MacGregor, who spoke recently at this month's Vitafoods conference in Geneva, argues that the European food industry is in a unique position to improve consumer health.
"The underlying cause for the vast majority of heart attacks, strokes and heart failure, is narrowing of the arteries (atherosclerosis)," he told FoodNavigator.
"This is caused by raised blood pressure, smoking, and raised cholesterol due to a high saturated fat intake. Blood pressure is the most important risk factor for disease of the arteries.
"The major reason why blood pressure is raised is due to our high salt intake."
MacGregor claims that the evidence for this is overwhelming, and comes from a diverse range of sources. He says that government agencies and stroke and heart foundation societies have all recommended cutting salt intake by half, including the WHO which recommends no more than 5 grams of salt intake per day for every adult in the world.
"Current intake in Europe varies between 10 and 15 grams/day," he said. "Reducing salt intake would cause huge reductions in strokes and heart attacks."
An estimated 80 per cent of salt is consumed through the consumption of processed food. From MacGregor's point of view therefore, the food industry has the opportunity to make an enormous difference.
"In the UK this is no longer a debate," he said. "Reports, independent of us (MacGregor is chairman of the pressure group Consensus Action on Salt and Health), are clear in their recommendations that salt intake should be reduced. The UK's Specialist Advisory Committee on Nutrition, which advises the FSA, says that, at a start, consumers should reduce their consumption to 6g a day.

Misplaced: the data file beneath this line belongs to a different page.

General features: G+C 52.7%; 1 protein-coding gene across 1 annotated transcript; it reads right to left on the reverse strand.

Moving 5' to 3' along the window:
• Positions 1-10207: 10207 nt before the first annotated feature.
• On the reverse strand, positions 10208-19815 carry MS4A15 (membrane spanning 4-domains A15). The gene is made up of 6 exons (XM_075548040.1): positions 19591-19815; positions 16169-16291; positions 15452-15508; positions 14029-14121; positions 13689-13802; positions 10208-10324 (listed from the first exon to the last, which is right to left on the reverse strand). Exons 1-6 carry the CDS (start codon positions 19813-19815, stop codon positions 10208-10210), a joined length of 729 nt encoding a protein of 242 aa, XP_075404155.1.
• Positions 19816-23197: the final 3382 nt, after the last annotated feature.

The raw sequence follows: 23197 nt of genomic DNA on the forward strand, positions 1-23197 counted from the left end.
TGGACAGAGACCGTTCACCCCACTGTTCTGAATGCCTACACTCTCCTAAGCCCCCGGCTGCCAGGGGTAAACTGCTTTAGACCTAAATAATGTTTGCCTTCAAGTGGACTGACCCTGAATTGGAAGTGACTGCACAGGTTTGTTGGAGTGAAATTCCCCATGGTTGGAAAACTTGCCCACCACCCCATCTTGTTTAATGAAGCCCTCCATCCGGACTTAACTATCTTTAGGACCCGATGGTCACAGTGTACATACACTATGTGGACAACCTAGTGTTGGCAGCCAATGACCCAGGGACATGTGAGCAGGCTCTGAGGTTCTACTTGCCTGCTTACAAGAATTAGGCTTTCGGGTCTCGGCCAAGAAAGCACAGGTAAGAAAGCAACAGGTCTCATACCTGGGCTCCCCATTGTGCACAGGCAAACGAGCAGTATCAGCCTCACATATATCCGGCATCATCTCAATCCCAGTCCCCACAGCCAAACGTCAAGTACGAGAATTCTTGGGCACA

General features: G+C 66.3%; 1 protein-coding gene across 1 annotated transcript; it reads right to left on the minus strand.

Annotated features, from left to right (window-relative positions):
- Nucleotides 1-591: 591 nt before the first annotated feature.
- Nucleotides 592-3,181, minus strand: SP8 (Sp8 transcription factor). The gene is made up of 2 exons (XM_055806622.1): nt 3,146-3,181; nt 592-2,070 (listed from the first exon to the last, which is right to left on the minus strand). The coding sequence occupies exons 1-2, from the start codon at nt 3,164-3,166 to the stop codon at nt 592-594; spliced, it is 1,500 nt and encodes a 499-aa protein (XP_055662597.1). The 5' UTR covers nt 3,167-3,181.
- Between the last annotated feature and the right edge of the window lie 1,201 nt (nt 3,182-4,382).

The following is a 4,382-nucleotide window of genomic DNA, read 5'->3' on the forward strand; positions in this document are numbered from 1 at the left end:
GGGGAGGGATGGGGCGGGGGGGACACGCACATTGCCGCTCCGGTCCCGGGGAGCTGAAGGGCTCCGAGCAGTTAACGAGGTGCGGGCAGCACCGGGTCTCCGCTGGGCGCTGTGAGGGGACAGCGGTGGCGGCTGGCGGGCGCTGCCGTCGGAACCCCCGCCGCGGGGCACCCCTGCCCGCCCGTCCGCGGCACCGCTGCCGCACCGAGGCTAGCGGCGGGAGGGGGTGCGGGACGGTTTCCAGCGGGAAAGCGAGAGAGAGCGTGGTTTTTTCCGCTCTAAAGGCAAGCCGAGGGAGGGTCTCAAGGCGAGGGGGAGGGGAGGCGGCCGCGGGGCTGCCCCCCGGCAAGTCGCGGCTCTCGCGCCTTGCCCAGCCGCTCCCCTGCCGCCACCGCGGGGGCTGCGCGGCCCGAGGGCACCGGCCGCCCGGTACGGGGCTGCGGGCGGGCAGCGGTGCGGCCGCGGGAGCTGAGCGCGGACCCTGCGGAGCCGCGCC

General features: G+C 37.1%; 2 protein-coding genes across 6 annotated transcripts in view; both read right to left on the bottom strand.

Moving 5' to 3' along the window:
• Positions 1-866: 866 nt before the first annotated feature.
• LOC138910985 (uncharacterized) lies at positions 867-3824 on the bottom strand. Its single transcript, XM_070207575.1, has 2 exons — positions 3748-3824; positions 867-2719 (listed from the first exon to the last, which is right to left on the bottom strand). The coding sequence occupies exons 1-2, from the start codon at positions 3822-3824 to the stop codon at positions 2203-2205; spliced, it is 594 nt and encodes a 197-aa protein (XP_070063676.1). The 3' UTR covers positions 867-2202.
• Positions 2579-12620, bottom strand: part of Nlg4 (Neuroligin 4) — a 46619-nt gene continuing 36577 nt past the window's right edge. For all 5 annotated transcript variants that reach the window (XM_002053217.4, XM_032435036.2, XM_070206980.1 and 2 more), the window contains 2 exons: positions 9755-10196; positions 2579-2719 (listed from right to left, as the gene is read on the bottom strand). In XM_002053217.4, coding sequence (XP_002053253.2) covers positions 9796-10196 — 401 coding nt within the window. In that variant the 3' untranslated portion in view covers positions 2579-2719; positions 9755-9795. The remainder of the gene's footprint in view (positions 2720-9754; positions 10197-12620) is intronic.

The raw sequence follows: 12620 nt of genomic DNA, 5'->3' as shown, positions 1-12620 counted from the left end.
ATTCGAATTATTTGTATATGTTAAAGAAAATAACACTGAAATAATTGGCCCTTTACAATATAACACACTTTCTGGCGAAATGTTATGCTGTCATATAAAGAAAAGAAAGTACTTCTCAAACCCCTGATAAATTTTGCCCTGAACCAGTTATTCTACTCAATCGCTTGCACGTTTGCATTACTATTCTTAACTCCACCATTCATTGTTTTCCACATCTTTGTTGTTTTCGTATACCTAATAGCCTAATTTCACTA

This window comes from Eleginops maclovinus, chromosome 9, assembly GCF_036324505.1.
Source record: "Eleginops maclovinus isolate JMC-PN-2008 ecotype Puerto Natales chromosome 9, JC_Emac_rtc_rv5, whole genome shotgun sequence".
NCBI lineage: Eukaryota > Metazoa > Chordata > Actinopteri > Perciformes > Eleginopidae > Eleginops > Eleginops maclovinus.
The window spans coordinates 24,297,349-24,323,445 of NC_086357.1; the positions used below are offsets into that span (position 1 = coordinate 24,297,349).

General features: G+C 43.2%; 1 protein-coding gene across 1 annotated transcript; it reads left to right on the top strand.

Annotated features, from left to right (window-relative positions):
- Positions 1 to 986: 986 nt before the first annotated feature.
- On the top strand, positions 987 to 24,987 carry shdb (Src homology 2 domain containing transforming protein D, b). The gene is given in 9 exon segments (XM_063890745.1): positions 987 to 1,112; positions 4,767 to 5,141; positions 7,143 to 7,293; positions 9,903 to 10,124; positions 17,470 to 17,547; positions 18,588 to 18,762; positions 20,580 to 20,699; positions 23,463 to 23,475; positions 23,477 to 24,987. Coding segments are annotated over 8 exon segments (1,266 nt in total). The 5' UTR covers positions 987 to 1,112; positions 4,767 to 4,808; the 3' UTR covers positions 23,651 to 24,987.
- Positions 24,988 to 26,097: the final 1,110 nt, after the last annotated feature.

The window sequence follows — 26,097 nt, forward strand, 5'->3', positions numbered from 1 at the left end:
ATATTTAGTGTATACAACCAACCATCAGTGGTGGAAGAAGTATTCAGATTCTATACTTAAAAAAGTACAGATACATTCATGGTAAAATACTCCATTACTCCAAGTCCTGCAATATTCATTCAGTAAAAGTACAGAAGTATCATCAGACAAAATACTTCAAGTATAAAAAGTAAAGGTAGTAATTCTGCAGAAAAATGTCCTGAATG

"Not a single food company in the UK disagrees with this, or certainly, I haven't heard of any. The only people who disagree with this are the salt manufacturers."
He said that the current programme of salt reduction in the UK is something that should be copied elsewhere in Europe. What's more, he claims that there have been no consumer complaints.
"There are commercial reasons why the food industry needs salt," he said. "It makes cheap, tasteless food edible, and you can add more water to products because it acts as a binder. It also makes you thirsty."
The Institute of Food Science and Technology wrote in an Information Statement a few years ago that "if salt reduction is achieved without compromising microbiological safety, no part of the population would be disadvantaged by it, as those who find certain reduced-salt manufactured foods les palatable have the freedom to add table salt 'to taste' before consumption.
"Recognising that in science, and especially nutrition/health controversies, nothing can ever be conclusively 'proven', one has to make the best judgement possible at the time."
For MacGregor, that would mean establishing salt reduction targets throughout Europe with the objective of halving current European consumption levels of salt.
To hear Robert Speiser give the other side of the salt debate, click here.